Dan: I file Kevin Smith in the same mental folder as I do Quentin Tarantino, mainly because they both like to focus on dialogue. The difference is that Quentin mixes his bla bla with action where as Smith mixes in comedy. Now I am sure others might disagree at the mere idea of those two directors sitting at the same table together, but that's just how their films strike me personally. I like them both, but on the whole I find Smith more approachable to a layman audience. You can enjoy Mallrats without "getting" Kevin Smith, but Jackie Brown is pretty tough jerky to chew if you don't know who's sitting behind the wheel.
My two cents out of the way, here's how and why the points landed where they did.
The first point went to Chris with his excellent observation of the scope of Dogma. Kevin Smith could have done nothing but poop and fart jokes, settling into the same suck that Adam Sandler finds himself recently. Clerks proved that he knew how to direct and write, and that's all he needed to line his pockets. But, like the true artist and cool guy he is, he decided to write a movie that not only made some wildly funny observations on organized religion, but also left you having serious debates afterwards. It also helped that it had Alan Rickman.
Kyle fights back and snagged a point with the attainability of Clerks. Everyone who's ever fantasized about making it big in Hollywood thought, "I wonder if I should just go for it, max out my credit cards and take a chance?" Every time we hear a story of someone who took that plunge and succeeded, it gives us hope that we could do it too. Kevin Smith making Clerks was an inspiration due to how meaningful the movie was yet how simple it was to make. "Write what you know" is what we're all told, and Kevin Smith must know some very intimate truths about us all, because that's what he wrote.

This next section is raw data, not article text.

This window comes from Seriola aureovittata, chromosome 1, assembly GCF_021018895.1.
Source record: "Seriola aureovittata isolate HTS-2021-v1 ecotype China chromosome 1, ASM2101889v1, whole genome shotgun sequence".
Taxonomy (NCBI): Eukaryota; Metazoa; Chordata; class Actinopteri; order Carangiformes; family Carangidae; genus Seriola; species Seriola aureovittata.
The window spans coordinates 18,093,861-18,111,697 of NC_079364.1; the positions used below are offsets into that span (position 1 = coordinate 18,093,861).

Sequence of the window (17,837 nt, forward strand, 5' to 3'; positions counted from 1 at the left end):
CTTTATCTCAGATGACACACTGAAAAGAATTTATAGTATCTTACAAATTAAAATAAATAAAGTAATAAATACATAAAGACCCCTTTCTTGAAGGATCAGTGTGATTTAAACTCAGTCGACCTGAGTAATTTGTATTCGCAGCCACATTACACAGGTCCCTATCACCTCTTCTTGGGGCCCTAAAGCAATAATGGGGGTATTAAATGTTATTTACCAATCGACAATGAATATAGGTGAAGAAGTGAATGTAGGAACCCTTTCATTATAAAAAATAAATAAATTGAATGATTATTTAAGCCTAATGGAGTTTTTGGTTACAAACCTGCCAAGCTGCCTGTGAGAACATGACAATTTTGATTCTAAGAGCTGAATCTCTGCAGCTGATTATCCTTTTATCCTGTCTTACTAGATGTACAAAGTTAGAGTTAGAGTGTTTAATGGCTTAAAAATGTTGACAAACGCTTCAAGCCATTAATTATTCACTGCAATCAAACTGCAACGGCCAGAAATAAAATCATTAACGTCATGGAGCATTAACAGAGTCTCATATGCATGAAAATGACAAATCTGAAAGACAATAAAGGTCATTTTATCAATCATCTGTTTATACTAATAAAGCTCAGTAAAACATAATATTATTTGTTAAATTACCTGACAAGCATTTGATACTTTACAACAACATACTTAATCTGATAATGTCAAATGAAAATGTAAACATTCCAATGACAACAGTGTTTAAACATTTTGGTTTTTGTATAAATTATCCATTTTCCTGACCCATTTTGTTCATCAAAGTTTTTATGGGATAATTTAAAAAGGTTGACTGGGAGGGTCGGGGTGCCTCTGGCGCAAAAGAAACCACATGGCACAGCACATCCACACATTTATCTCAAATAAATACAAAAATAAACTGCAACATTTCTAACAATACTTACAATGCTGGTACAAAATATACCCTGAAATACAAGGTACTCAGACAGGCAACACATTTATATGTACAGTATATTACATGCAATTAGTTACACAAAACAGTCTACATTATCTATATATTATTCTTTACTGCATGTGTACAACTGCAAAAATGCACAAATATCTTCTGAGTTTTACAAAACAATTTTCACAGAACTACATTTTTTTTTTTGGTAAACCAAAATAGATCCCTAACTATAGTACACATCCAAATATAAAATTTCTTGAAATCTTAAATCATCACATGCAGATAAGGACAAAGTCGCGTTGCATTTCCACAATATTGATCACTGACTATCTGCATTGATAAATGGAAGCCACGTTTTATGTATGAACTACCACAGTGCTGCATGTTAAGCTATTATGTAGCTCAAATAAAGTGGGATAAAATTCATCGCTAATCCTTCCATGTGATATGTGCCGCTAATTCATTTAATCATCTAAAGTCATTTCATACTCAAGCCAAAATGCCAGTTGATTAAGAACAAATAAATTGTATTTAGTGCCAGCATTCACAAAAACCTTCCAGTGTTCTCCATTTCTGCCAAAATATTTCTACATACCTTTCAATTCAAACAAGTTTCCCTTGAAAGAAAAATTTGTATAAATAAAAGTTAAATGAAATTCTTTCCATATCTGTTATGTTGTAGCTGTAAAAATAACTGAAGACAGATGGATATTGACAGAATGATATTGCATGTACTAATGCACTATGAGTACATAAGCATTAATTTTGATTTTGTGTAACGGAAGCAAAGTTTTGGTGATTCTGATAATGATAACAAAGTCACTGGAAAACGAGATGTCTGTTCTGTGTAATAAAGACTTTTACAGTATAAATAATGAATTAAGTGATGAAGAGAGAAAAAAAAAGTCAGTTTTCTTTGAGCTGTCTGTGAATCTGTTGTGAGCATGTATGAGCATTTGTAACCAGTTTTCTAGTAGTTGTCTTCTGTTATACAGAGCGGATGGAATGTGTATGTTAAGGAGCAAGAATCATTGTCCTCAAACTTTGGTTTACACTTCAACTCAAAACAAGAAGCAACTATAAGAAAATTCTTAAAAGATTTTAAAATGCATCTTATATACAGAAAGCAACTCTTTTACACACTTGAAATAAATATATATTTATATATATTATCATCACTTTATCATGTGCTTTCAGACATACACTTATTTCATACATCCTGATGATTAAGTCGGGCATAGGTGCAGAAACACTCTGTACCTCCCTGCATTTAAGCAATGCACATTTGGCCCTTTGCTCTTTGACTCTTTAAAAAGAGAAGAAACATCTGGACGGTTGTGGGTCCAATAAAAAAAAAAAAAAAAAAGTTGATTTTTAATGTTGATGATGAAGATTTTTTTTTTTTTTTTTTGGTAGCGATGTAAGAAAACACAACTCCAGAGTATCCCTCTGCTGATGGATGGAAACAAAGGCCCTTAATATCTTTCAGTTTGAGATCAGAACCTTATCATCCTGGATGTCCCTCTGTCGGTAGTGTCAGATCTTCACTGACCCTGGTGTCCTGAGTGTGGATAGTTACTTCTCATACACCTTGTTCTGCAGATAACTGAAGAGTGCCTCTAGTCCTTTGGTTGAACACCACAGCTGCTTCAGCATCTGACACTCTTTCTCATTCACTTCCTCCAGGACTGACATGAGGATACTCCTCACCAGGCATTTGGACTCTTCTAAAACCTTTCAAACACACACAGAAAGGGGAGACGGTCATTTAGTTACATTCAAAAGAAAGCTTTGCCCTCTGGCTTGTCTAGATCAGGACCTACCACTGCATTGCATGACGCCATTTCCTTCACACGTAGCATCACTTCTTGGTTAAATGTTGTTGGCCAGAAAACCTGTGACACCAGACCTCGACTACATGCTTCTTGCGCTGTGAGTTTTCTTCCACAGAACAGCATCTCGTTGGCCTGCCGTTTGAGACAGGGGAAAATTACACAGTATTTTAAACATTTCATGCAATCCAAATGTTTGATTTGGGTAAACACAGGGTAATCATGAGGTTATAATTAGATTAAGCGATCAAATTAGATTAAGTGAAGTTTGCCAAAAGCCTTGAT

I considered not giving Kyle the third point simply due to the similarity to the second point, but upon further reflection I decided to split the two. The first one focusing on the achievement on the whole, with a very indie filmmaking vibe, this second point for Kyle focused more about why the movie store and convenience store was simultaneously the only location available to Smith, and the only locations that would ever have worked. Robot Chicken, Family Guy and a plethora of others have shown us that simply mentioning pop culture existed in the past will get you an audience. Smith realized that a movie store would have instant access to infinite references that he could pull upon, and the convenience store could represent a job that was immune from the possibility of being helpful to society. Any hack director could have made references to movies, and then had a plot shoehorned in to fill the time, but Smith was smart. He wrote a story about the type of people who care about film references, really care about them. And in that caring about the non-important, and lamenting the lack of success of the real, Smith touched an entire generation. Heck, the movie holds up because gen Y feels the same way.
Chris snagged another point for his side during the drinking round by having Dogma be the shining example of what an indie filmmaker can do with a serious subject and a bigger budget. It's true that Clerks was Smith's first, so there is no way to see any progression in his craft, and that's a built in weakness. Especially for Smith, who likes to reuse actors, characters and plotlines, Clerks has to start from ground zero. Jay and Silent Bob Strike Back is pants-on-head hilarious in the parts when it references other movies in Smith's lineup; Hell, it references Dogma. Clerks can't reference any other work due to time flowing forwards, and so one of Smith's best tools was unavailable. Sad panda.
Finally, and for the win, Kyle reminds us that when you turn off the CG, get rid of the larger, better known cast, and cut things down to just conversation in a movie store, you better bring the jokes. Clerks brought the jokes, simple as that. Dogma had the poo monster, flying Ben Affleck, and the like. That's all budget, and without it I don't know if Dogma would be as good. You can't take anything away from [I]Clerks[/i], and that is why it wins.